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Knights of Sidonia: Love Woven in the Stars Review

Knights of Sidonia: Love Woven in the Stars is now showing in theaters in the United States and Canada.

Knights of Sidonia: Love Woven in the Stars is a direct sequel to the second season of the anime inspired by Tsutomu Nihei’s sci-fi epic in feature film form. It’s been six years since the anime concluded, but Love Woven in the Stars is content to pick right back up where the story left off. The result is no less than a visually dazzling spectacle that valiantly works to adapt Nihei’s unique style. Unfortunately, it’s also a rushed, somewhat messy conclusion to a series that falters when trying to offer a neat wrap-up for such a complex narrative. However, what’s here is still very much worth watching and enjoyable in its own right.

With the length of time that’s passed between the anime series’ end and the film’s release, it’s understandable that even hardcore fans may have difficulty getting back up to speed. Fortunately, there’s an attempt to ensure viewers are caught up before the movie unleashes its story at a breakneck pace, recklessly rocketing to the stars.

The ship Sidonia is finally reaching the end of its journey through outer space as it works to slip the surly bonds of Earth’s destruction, which occurred what feels like eons ago. The Sidonia is the last bastion of humanity, an ark carrying survivors to safety, but the nefarious Gauna still pose a threat. Though a decade has passed since pilot Nagate Tanikaze (Johnny Yong Bosch) and his friends defeated the Gauna in another epic battle, they’re in for the fight of their lives — the decisive battle for humanity’s legacy. But while the crew of the Sidonia prepare to defend themselves from outward threats, they’re also facing one that comes from within.

Though an uneasy peace settled in after the Gauna’s first defeat, Nagate and the rest of the Sidonia must engage in a variety of missions as the movie wears on, all illustrated with gorgeous, new and improved CGI that runs circles around what the first two series featured. These battles look great, but often feel like ways to fill the runtime up with spectacle. And that’s part of the struggle that Love Woven in the Stars faces: getting new viewers where they need to be in the story is a bit difficult, while hardcore fans will want to see explosive battles and large-scale illustrations, like Nihei is known for. The film’s pacing suffers as it tries to reconcile both types of content from the opening moments to the very end.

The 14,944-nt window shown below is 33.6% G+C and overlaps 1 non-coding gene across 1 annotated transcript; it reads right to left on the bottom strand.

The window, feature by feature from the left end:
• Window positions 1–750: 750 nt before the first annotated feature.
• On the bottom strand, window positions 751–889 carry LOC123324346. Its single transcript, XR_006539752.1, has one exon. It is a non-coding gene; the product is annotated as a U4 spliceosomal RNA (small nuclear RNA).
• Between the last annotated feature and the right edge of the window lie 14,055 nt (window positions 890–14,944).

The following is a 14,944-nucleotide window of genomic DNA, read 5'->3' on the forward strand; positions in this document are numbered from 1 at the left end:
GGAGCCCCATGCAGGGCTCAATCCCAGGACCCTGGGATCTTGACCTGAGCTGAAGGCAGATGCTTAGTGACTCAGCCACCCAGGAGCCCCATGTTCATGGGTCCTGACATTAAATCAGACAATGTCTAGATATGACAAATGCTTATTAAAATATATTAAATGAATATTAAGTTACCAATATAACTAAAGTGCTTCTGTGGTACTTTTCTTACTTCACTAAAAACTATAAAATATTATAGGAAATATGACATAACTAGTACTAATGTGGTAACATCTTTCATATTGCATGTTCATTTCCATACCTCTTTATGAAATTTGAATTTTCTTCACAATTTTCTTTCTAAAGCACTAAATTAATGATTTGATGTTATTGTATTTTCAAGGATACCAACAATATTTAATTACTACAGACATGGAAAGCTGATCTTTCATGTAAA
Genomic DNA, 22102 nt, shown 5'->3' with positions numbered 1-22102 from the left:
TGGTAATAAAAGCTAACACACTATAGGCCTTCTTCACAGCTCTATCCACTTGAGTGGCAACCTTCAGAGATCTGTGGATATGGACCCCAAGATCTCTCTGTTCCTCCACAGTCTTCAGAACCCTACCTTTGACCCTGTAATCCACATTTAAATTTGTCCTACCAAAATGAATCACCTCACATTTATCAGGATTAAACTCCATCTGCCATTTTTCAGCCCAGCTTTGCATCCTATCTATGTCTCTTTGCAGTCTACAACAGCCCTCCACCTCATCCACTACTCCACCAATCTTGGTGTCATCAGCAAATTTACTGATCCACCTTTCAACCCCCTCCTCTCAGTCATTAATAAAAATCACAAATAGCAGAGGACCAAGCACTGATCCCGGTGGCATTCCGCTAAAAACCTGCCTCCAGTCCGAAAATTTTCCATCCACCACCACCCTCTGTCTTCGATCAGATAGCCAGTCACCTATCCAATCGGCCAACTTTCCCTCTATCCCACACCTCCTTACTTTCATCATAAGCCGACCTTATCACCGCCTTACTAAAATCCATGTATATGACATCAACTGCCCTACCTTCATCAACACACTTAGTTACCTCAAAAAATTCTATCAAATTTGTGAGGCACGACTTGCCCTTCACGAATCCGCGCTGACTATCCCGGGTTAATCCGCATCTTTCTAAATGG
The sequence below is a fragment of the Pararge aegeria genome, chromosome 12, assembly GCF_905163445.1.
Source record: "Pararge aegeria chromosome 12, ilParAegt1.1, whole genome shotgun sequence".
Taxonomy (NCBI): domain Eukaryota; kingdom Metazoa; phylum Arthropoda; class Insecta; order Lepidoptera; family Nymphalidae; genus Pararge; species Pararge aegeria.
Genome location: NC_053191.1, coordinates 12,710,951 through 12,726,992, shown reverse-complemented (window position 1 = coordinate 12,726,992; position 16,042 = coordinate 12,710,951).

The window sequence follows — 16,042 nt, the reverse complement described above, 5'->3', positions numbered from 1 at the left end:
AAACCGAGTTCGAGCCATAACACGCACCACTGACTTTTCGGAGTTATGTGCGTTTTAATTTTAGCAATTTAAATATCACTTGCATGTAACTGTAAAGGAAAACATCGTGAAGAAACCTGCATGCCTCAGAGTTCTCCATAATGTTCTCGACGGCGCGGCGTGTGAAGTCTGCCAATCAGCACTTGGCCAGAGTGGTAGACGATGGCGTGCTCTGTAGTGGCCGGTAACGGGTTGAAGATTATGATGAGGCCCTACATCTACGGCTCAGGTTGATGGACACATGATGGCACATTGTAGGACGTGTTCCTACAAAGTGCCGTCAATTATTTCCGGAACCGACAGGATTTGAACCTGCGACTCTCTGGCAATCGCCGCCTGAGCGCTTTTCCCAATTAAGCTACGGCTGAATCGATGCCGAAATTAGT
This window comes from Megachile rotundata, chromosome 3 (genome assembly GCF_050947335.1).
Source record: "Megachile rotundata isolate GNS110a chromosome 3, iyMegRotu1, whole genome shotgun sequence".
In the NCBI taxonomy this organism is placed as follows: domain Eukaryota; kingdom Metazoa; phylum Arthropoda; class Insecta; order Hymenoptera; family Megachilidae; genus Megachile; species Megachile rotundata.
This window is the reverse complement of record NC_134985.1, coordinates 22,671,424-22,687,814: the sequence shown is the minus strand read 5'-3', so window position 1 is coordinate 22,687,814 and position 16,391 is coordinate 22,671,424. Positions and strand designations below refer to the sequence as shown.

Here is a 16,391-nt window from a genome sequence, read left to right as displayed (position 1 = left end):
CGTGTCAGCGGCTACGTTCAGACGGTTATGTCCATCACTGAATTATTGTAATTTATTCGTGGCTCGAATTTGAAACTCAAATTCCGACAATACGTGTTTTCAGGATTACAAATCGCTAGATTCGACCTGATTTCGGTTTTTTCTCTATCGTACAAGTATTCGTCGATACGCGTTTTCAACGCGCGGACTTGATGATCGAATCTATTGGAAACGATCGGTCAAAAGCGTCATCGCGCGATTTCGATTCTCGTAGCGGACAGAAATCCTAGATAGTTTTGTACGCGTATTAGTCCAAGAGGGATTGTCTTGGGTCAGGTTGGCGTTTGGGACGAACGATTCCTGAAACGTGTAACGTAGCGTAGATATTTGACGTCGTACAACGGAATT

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It can all feel very much like a rushed sprint to the finish as we’re constantly inundated with story developments, especially when a plan is devised to take out the Gauna and the movie careens toward a resolution. Thankfully, there’s one area that does slow things down a bit to let relationships percolate. Though the central narrative is focused on mankind’s battle with the Gauna, love still remains an integral part of the story, as romance blossoms between Nagate and the Gauna hybrid Tsumugi Shiraui (Stephanie Sheh).

The budding closeness between Nagate and Tsumugi is absolutely adorable, and despite Tsumugi’s size, outward appearance, and history, their relationship seems like that of any “normal” one. Tsumugi is impossibly sweet, Nagate protects her from harm, and perhaps the greatest part of all this is the fact that they can be together without anything trivial like looks or even heritage affecting their feelings for each other. Tsumugi’s infectious energy is such that it’s the perfect counterbalance for Nagate, who’d do just about anything to protect his love, even before we see any sort of confessions from the two. Their interactions are the high points of the movie, elevating it from what can easily devolve into a series of battles loosely connected by expository dialogue into a conclusion with real, true heart. This relationship is an important rumination on humanity and what it means to love — even in the midst of something horrible.

Love still remains an integral part of the story.

Outside of these moments, however, Love Woven in the Stars can move a bit too quickly, as if an entire two other films’ contents were squished down to fit within the confines of this one. One intriguing aspect of the film is that it does feature a new ending unique to this sequel that isn’t in the manga. Purists may have preferred that it followed the original work, but the film-only ending still fits what might be expected from the Knights of Sidonia universe. And in the end, perhaps some of the disappointment stems from the fact that this is a solemn goodbye to a sci-fi universe that had a lot more to give. Luckily, there’s still the manga, and that’s well worth experiencing.

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